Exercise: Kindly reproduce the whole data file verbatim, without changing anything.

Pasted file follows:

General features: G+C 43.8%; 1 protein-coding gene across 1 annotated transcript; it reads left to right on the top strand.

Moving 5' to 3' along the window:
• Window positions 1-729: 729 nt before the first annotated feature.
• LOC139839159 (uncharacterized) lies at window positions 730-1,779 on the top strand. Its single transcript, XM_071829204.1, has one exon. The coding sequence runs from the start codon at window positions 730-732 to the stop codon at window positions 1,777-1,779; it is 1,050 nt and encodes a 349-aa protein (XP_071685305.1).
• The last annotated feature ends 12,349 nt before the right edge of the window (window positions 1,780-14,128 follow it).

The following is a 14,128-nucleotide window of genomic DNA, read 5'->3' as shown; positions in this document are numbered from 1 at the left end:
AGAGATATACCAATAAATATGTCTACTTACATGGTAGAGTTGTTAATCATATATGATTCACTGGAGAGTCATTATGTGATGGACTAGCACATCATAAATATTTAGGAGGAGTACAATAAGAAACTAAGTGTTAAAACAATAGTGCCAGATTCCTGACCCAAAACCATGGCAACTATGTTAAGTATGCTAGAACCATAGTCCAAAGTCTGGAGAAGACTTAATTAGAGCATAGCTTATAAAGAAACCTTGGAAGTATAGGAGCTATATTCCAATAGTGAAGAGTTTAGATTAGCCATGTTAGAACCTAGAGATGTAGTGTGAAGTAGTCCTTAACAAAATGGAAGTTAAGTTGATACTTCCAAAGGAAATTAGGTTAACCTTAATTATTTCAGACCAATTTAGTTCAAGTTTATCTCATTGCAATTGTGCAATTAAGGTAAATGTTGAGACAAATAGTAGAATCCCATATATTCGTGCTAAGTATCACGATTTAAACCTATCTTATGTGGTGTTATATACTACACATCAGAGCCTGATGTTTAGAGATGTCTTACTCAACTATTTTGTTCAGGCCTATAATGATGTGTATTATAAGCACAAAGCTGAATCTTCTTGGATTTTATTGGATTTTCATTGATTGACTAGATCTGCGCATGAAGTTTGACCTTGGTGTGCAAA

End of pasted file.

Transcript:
General features: G+C 43.8%; 1 protein-coding gene across 1 annotated transcript; it reads left to right on the top strand.

Moving 5' to 3' along the window:
• Window positions 1-729: 729 nt before the first annotated feature.
• LOC139839159 (uncharacterized) lies at window positions 730-1,779 on the top strand. Its single transcript, XM_071829204.1, has one exon. The coding sequence runs from the start codon at window positions 730-732 to the stop codon at window positions 1,777-1,779; it is 1,050 nt and encodes a 349-aa protein (XP_071685305.1).
• The last annotated feature ends 12,349 nt before the right edge of the window (window positions 1,780-14,128 follow it).

The following is a 14,128-nucleotide window of genomic DNA, read 5'->3' as shown; positions in this document are numbered from 1 at the left end:
AGAGATATACCAATAAATATGTCTACTTACATGGTAGAGTTGTTAATCATATATGATTCACTGGAGAGTCATTATGTGATGGACTAGCACATCATAAATATTTAGGAGGAGTACAATAAGAAACTAAGTGTTAAAACAATAGTGCCAGATTCCTGACCCAAAACCATGGCAACTATGTTAAGTATGCTAGAACCATAGTCCAAAGTCTGGAGAAGACTTAATTAGAGCATAGCTTATAAAGAAACCTTGGAAGTATAGGAGCTATATTCCAATAGTGAAGAGTTTAGATTAGCCATGTTAGAACCTAGAGATGTAGTGTGAAGTAGTCCTTAACAAAATGGAAGTTAAGTTGATACTTCCAAAGGAAATTAGGTTAACCTTAATTATTTCAGACCAATTTAGTTCAAGTTTATCTCATTGCAATTGTGCAATTAAGGTAAATGTTGAGACAAATAGTAGAATCCCATATATTCGTGCTAAGTATCACGATTTAAACCTATCTTATGTGGTGTTATATACTACACATCAGAGCCTGATGTTTAGAGATGTCTTACTCAACTATTTTGTTCAGGCCTATAATGATGTGTATTATAAGCACAAAGCTGAATCTTCTTGGATTTTATTGGATTTTCATTGATTGACTAGATCTGCGCATGAAGTTTGACCTTGGTGTGCAAA